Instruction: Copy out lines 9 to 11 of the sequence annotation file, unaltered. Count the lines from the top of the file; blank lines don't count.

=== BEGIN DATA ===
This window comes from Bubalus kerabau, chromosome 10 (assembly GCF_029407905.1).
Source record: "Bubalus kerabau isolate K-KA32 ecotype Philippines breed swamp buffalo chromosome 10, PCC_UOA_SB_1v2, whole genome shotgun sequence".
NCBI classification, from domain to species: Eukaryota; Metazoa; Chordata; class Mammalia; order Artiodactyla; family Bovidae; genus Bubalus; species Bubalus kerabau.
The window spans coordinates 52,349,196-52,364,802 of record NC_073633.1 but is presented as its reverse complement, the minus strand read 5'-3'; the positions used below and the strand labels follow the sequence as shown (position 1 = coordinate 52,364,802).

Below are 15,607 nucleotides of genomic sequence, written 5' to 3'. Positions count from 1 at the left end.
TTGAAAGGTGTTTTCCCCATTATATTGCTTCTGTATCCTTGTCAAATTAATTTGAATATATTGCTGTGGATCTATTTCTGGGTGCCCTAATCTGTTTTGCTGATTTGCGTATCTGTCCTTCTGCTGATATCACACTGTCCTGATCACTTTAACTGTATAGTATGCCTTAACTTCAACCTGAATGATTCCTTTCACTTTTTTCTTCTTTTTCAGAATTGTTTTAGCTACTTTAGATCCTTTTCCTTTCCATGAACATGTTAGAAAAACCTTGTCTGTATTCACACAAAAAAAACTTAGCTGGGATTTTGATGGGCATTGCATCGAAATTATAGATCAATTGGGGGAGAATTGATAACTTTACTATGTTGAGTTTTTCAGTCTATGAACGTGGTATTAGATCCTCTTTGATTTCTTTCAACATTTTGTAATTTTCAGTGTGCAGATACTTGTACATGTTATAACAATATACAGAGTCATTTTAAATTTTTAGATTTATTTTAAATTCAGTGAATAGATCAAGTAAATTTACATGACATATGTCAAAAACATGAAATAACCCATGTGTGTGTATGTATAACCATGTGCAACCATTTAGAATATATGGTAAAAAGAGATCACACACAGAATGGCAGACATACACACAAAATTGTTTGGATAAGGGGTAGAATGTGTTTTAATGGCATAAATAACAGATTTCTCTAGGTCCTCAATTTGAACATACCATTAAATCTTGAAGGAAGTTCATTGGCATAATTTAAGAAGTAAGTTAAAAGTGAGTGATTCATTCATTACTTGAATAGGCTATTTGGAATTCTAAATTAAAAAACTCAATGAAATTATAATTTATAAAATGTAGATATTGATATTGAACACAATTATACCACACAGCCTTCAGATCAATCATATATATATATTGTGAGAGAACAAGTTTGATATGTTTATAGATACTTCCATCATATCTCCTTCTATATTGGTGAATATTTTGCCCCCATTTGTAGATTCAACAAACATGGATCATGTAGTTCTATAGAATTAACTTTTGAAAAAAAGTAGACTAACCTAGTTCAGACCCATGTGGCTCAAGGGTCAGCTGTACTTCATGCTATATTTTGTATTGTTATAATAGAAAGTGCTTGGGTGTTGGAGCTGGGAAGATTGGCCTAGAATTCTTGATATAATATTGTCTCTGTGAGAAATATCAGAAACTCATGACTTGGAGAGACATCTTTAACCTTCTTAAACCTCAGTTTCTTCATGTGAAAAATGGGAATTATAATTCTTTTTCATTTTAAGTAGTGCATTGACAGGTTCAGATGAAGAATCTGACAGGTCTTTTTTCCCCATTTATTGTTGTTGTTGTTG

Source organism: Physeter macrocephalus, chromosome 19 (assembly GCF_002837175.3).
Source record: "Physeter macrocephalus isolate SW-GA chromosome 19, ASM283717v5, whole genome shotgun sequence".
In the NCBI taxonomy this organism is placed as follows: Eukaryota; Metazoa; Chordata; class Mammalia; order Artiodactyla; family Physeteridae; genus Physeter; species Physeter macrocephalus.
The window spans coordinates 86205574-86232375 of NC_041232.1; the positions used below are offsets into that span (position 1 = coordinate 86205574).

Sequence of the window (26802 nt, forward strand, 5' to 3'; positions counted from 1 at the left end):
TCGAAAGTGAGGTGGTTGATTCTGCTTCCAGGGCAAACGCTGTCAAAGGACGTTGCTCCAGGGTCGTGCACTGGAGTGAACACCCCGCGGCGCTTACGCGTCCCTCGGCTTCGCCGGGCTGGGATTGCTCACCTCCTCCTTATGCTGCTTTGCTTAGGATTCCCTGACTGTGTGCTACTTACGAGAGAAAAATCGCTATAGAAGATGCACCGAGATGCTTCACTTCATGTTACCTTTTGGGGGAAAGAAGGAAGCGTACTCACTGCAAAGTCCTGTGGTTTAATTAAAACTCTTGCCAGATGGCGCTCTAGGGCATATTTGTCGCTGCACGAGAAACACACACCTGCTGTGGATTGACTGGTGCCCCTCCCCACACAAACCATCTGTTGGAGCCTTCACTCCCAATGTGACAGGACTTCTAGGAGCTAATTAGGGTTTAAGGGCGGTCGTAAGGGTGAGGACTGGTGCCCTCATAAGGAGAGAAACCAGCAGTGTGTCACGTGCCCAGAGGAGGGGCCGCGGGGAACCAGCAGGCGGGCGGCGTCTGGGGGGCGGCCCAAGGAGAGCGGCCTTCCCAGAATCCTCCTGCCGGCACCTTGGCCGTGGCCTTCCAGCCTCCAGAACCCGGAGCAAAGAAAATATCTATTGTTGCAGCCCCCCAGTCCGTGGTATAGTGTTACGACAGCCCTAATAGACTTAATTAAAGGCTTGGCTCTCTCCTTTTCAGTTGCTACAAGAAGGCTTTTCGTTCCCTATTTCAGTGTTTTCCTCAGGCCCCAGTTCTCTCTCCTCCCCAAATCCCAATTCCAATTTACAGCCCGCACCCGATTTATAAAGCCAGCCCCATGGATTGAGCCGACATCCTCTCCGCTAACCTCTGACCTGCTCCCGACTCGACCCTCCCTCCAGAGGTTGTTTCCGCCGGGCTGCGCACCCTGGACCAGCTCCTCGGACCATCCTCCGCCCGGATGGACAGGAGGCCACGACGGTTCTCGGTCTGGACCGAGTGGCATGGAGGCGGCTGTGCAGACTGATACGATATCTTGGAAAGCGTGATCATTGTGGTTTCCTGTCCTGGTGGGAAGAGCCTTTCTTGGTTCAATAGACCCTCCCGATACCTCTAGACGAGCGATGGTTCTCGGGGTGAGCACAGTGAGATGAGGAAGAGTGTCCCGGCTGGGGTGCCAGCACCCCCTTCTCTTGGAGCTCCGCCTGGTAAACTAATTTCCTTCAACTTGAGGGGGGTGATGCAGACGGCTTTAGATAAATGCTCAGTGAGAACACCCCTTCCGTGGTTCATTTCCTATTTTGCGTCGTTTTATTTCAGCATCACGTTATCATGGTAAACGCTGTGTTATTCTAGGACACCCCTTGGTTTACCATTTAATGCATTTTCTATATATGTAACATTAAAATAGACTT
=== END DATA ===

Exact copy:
In the NCBI taxonomy this organism is placed as follows: Eukaryota; Metazoa; Chordata; class Mammalia; order Artiodactyla; family Physeteridae; genus Physeter; species Physeter macrocephalus.
The window spans coordinates 86205574-86232375 of NC_041232.1; the positions used below are offsets into that span (position 1 = coordinate 86205574).

Sequence of the window (26802 nt, forward strand, 5' to 3'; positions counted from 1 at the left end):